By Philip Newswanger
The war on poverty is a battlefield strewn with corpses.
Liberals, progressives and conservatives have tackled the moral, ethical, economic and social consequences of poverty and have died a metaphorical death because of their insane yet Good Samaritan efforts.
Each side has their own solution, too serious by nature and comical by execution. And each side is predictable by their unpredictability.
We approach poverty as a battle or a war and not as a challenge. In warfare, a battle or a war must be won. It’s a zero-sum game. We win, you lose. Do we see graduation rates as a war? The idea that poverty is a war to be fought and conquered is a mistake. It should be treated otherwise.
Poverty as a natural condition of human civilization was considered normal for millennial; not until the 19thcentury did politicians, thinkers and the conscience of the community consider poverty a social problem. The Enlightenment brought new thinking, but it also imbued us with the attitude that anything, including poverty, could be conquered by lucid reason.
The Industrial Revolution, which created a society based on money and property and less on peerage, disrupted this sort of thinking. It was only then and in the future that it was charitable to offer charity.
Yet poverty, as a social behavior, isn’t lucid because it’s too human and humans, by nature, act randomly and irrationally.
What we can’t have, we want and what we want we can’t have. As individuals, we are selfish and self-centered. As a group, we are altruistic and outgoing. The conflict is obvious in politics and in our personal affairs.
Which brings us to Norfolk’s Poverty Reduction Commission, a group of altruists selected by Norfolk Mayor Paul Fraim.
The group spent a year studying and discussing poverty in Norfolk. The city is rife with poverty and poverty is a sickening aspect of our affluent society, no matter which society or which city.
But poverty is an infection that seeps into the bloodstream of our society. It infects the children, so the children repeat or mimic their elders. Poverty infects our present and our future. It infects the education of our children and their children.
But is poverty a personal behavior or a societal condition?
That’s where we get stuck.
Conservatives like to think of poverty as a personal choice. Liberals and progressives like to believe that poverty or some aspects of poverty can be solved with programs.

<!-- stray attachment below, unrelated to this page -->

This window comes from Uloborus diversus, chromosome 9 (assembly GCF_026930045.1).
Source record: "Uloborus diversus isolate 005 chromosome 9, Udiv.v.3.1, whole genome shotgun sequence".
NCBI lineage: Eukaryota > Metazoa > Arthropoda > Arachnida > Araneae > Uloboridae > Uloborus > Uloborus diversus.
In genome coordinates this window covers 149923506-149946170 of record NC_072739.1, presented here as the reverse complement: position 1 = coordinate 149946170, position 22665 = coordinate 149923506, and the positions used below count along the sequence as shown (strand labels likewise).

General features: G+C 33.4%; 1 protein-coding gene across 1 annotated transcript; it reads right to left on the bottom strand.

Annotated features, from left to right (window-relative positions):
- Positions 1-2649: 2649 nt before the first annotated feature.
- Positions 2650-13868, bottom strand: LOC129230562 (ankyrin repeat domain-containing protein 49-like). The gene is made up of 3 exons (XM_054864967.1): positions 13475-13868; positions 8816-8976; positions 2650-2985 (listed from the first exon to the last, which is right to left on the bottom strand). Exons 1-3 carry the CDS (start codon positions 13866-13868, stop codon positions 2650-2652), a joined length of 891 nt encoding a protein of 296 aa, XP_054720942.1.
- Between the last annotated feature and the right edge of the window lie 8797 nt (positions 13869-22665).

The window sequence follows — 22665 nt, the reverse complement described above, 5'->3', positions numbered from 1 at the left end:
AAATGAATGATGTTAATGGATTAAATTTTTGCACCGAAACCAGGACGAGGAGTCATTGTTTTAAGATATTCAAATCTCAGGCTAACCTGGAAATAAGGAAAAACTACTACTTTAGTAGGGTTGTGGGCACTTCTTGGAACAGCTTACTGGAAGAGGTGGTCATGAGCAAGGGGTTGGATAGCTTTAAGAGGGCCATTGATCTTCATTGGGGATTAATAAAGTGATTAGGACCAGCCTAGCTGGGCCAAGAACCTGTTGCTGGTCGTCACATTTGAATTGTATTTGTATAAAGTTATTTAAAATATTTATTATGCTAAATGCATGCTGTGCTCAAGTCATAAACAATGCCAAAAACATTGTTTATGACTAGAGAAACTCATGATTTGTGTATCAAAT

Their beliefs belie their efforts.
Neither one is right and neither one is wrong. Nor do I have a solution to the problem. I merely write this column to highlight the inconsistencies in the consistent rhetoric in which the topic of poverty is slowly suffocating and that we need to view poverty from another perspective.
The 22-members of the Commission did a good a job as they could under the circumstances, though a measure of any initiative are the results and not the reasoning behind such a coalition. The city, munificent as ever, has donated $500,000 so far to programs. Some of the money will safeguard children while other funds will finance programs aimed, ostensibly, at curbing poverty.
A housing study is being financed by Norfolk Redevelopment and Housing Authority, though I am not certain how a study on housing would reduce poverty. The study was one of several recommendations by the Commission. A study might make a consultant a little richer but won’t make any of us a little wiser. All of us know that affordable housing is an issue.
Which is why the federal government subsidizes housing through Section 8 housing, known as Housing Choice Vouchers. Which in Norfolk is limited because there’s a waiting list for these vouchers.
Another recommendation, also in the works, is a guide for job seekers, and the city is conducting public sessions to get input from the community.
Which means jobs which translates into food and shelter.
Poverty is a complex problem that is so simple to discuss but so difficult to solve.
If you want to save the world, save it one person at a time.